What has become clear is that water transport is an ancient form of movement and is likely to have predated the use of pack and riding animals, and the use of sledges and wheeled transport. The assumption is that man started by taking rides on trees that were being washed along rivers and across lakes. From that opportunistic use of water transport, man learned to improve the shape of trees to move more efficiently in water, and to provide safer and more comfortable transport by hollowing out a tree trunk that had been shaped at bow and stern. It is known that simple societies are able to construct these canoe-like vessels, where size is limited by the size of available trees, and where the use of fire and stone axe can shape the vessel. There are still parts of the world where simple societies exist and where they employ these methods of boat construction. It is reasonable to assume that these skills date far back into pre-history, but the use of wood in this may mean that it is very rare to discover an ancient boat built in this way. If remains are discovered and dated to a particular point in pre-history, there is a probability that an even older example will be discovered in the future and our accepted wisdom of the course of history will re-examined.
Professor McGrail has provided a very helpful format that introduces the reader to the relatively recent archaeological discipline of studying water transport and shows how the earliest known vessels were built and operated without navigational instruments. He then opens the discussion up, considering geological and climate changes with the heart of his text taking focus on the Mediterranean and Atlantic Europe.
There is still much to discover and there is still a jumble of ‘finds’ that require further investigation and testing. The author has assembled convincing facts that present a comprehensive and accurate picture of early European boat building as it is known today.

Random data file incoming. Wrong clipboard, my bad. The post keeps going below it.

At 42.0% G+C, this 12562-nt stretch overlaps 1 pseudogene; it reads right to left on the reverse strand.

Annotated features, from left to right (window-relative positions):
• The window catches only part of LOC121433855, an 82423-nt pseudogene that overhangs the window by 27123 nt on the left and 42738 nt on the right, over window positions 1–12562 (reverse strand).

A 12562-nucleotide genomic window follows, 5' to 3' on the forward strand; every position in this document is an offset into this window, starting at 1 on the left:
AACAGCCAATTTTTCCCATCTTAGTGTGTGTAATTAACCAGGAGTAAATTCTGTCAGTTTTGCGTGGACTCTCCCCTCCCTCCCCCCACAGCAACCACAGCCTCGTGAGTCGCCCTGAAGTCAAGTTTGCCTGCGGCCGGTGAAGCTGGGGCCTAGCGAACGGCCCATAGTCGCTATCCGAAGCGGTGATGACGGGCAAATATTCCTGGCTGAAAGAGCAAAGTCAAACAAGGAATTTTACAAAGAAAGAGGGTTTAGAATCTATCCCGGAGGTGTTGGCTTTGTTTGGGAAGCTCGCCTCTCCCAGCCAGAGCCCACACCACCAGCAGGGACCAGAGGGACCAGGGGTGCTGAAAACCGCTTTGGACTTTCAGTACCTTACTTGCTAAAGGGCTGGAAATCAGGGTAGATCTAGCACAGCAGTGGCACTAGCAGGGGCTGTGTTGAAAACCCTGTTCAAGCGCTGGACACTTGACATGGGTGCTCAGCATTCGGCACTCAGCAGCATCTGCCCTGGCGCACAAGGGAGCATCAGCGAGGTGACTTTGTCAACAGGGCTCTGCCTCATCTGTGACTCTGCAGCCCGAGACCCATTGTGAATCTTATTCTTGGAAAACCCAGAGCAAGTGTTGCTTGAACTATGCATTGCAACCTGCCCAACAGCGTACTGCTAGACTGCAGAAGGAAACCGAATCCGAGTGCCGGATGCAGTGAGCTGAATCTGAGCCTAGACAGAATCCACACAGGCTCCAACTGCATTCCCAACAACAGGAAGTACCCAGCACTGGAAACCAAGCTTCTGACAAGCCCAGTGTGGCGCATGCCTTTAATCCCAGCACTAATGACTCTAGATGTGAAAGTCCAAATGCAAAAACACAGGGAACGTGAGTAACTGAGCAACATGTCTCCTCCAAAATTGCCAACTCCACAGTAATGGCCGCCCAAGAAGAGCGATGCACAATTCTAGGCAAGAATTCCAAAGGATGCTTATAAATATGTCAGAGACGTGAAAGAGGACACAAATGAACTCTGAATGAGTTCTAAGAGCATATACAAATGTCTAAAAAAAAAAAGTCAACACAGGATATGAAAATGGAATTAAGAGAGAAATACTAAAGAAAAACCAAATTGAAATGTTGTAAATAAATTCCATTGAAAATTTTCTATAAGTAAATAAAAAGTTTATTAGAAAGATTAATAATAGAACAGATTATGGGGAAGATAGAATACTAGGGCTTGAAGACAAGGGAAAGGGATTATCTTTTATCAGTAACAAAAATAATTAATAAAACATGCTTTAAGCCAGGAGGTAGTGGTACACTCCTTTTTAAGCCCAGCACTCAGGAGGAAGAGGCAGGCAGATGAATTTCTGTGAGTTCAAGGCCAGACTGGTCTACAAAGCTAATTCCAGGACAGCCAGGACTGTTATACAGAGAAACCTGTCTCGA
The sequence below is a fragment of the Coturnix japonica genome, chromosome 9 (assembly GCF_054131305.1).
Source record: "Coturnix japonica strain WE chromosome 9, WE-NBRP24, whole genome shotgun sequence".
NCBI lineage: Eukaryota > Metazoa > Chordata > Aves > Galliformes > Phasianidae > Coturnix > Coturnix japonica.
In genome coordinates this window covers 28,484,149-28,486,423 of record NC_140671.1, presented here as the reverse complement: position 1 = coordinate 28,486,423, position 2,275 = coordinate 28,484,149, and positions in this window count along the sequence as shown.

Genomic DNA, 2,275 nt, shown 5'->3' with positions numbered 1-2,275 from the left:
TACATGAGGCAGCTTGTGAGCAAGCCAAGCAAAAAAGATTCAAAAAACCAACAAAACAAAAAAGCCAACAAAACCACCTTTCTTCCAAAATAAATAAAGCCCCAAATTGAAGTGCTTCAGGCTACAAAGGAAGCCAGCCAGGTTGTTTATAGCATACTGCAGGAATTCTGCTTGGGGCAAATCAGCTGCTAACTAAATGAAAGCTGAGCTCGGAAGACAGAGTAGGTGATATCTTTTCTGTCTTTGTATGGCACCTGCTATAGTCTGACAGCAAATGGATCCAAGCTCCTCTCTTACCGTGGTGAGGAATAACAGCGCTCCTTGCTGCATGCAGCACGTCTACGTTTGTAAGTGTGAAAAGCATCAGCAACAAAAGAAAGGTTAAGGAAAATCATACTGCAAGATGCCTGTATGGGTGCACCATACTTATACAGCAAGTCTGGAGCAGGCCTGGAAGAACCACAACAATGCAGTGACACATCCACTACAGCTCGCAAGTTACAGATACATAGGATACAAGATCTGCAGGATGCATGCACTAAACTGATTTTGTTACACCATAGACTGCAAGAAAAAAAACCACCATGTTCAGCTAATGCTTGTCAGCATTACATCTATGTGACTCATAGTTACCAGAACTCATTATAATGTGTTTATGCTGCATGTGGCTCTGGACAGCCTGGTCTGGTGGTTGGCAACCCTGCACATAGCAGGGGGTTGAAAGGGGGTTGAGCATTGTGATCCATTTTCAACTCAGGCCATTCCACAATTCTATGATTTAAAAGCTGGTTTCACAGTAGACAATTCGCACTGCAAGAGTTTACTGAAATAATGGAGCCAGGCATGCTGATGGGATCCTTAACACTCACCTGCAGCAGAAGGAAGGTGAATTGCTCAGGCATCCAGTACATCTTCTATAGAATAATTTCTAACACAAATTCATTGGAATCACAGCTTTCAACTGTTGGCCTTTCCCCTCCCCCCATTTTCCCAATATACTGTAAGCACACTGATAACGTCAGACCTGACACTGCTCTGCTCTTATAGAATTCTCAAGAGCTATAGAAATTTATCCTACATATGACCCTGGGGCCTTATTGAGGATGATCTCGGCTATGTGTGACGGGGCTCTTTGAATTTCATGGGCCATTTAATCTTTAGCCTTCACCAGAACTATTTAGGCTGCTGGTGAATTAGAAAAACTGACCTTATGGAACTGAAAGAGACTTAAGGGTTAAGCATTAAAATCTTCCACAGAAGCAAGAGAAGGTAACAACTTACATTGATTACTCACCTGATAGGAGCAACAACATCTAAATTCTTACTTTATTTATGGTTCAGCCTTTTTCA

It is now known that the Vikings crossed oceans and established settlements in North America. It is also known that they sailed down the rivers from the Baltic to the Mediterranean, but there are indications that they sailed much further. The Romans, Greeks and Egyptians voyaged around the Mediterranean and the Black Sea, but there are indications that they also travelled much further and the Egyptians may have sailed the Indian Ocean and voyaged even to the Pacific. The Vikings also took their ships across land between river systems and across narrow land masses. Where the distance between water was longer, or the terrain more challenging, than they could conveniently move their ships, they carried on across the land and built new ships at the next waterway. It is not surprising that very few Viking ships have yet been discovered.
Navigation is another area that leaves unanswered questions. The discovery by divers in the Mediterranean of an ancient shipwreck produced the surprising find of a mechanical computer that appears to have been an advanced navigational instrument. The Vikings used a number of navigation aids, including the compass and the sun wheel. The use of these instruments is now well understood. What is not understood is the Viking sun stone and there has been active debate as to whether it really existed or is just an item of folk law. If it existed, its form is unknown and there is no knowledge of what it was, or how it worked.
At the end of this book, the reader will take away a greatly enhanced understanding of the early ships and how they were sailed, together with an idea of how to spot ancient remains. There will also be a better understanding of how much is yet to be discovered.